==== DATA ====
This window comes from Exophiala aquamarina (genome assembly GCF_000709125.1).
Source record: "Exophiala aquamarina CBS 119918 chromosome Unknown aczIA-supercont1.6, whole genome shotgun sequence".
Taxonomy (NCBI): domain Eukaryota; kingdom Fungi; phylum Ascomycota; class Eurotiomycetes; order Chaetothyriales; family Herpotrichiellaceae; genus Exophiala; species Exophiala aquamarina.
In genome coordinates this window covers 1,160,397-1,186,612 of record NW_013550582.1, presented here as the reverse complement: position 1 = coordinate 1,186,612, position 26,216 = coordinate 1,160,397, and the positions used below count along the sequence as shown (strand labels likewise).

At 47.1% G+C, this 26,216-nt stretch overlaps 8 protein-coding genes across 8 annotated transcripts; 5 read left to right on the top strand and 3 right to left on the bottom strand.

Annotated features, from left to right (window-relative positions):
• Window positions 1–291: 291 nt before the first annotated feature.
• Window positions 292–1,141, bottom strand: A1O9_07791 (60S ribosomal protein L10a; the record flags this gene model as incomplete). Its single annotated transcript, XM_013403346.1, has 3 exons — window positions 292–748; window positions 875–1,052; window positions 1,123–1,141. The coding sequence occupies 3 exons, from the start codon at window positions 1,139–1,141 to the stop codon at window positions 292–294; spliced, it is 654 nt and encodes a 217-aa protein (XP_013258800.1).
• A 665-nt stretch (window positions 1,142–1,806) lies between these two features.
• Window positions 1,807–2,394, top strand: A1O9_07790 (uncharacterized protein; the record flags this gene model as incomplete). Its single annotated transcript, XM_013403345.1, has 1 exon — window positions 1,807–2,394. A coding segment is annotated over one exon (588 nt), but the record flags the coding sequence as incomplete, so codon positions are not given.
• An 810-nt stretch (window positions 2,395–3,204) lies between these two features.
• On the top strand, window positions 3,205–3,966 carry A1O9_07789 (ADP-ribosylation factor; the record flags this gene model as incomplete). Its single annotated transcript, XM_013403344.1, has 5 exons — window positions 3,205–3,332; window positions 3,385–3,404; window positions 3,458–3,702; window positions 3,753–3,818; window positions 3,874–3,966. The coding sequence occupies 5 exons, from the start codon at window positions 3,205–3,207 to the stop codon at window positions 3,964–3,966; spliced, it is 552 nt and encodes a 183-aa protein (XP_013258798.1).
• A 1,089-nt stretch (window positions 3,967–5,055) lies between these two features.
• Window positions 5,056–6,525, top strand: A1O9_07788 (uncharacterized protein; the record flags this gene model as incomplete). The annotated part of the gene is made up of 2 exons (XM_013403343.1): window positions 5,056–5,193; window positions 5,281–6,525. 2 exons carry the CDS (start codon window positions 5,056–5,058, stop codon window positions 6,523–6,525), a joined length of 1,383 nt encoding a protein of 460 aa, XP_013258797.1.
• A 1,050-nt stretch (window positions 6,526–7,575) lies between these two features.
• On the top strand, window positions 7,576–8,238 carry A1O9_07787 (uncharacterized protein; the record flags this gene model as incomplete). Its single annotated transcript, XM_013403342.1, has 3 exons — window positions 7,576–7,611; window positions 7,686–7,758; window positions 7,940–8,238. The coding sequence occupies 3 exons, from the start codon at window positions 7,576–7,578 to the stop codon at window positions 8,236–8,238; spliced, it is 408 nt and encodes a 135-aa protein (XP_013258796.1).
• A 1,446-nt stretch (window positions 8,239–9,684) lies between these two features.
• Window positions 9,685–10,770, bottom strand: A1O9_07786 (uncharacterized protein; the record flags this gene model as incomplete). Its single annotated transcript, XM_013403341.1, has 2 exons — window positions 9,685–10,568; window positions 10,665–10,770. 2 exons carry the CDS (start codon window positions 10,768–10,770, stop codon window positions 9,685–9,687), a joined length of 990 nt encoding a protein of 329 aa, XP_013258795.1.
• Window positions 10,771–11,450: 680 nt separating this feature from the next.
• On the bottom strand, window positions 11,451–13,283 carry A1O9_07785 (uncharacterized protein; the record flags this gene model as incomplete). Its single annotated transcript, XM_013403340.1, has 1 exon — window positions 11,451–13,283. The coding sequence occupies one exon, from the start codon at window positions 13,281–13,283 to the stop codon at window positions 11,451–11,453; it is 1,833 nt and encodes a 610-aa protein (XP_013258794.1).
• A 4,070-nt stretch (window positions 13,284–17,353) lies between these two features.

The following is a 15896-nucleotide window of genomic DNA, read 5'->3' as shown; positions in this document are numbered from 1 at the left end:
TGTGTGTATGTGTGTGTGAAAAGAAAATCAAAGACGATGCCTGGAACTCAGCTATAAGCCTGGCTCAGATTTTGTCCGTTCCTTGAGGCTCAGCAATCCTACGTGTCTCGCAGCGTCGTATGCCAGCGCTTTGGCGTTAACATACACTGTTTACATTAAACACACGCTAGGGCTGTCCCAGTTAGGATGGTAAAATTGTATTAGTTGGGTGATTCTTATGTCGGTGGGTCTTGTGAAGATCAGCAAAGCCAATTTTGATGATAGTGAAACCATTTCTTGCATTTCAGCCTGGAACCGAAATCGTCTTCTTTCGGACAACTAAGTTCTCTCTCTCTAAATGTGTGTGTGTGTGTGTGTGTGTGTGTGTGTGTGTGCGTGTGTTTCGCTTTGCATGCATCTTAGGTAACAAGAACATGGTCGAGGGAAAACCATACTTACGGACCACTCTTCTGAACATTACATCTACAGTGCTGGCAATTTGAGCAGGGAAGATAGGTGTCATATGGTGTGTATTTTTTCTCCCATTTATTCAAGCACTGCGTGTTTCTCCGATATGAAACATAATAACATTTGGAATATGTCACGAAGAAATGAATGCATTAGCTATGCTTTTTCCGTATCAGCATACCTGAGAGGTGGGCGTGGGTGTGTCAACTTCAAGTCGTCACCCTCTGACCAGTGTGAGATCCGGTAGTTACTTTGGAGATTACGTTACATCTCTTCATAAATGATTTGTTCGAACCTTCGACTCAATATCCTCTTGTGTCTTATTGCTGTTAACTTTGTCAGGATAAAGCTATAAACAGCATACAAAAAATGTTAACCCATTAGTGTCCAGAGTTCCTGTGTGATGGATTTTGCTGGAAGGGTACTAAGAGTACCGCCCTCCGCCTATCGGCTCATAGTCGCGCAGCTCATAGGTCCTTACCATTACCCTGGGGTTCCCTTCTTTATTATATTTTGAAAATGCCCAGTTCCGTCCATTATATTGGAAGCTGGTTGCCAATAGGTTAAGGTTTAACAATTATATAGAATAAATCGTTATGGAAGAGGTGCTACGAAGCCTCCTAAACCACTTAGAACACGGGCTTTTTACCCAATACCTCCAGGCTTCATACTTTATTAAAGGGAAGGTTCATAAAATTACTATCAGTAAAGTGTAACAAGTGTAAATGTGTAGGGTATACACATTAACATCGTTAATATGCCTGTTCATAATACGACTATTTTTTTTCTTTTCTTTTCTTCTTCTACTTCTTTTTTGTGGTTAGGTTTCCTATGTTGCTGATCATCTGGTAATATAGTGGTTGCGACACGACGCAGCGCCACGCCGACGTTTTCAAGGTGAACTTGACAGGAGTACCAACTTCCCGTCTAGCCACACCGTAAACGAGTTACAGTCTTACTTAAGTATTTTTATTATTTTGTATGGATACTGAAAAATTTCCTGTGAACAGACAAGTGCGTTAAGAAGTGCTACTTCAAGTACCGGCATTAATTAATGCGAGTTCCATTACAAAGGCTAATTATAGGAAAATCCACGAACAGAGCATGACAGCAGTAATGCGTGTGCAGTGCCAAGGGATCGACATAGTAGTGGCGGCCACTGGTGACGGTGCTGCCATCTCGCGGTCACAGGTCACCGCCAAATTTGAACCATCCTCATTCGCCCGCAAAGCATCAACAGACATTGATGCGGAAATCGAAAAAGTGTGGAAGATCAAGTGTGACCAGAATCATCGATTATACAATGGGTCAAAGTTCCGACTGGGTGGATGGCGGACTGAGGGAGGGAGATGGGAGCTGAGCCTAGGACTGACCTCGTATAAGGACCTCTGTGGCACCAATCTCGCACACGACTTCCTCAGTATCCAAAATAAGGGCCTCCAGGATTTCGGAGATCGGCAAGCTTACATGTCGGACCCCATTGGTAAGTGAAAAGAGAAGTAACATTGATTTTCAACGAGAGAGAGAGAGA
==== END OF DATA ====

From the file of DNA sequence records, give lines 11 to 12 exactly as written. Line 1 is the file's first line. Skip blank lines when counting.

• An 810-nt stretch (window positions 2,395–3,204) lies between these two features.
• On the top strand, window positions 3,205–3,966 carry A1O9_07789 (ADP-ribosylation factor; the record flags this gene model as incomplete). Its single annotated transcript, XM_013403344.1, has 5 exons — window positions 3,205–3,332; window positions 3,385–3,404; window positions 3,458–3,702; window positions 3,753–3,818; window positions 3,874–3,966. The coding sequence occupies 5 exons, from the start codon at window positions 3,205–3,207 to the stop codon at window positions 3,964–3,966; spliced, it is 552 nt and encodes a 183-aa protein (XP_013258798.1).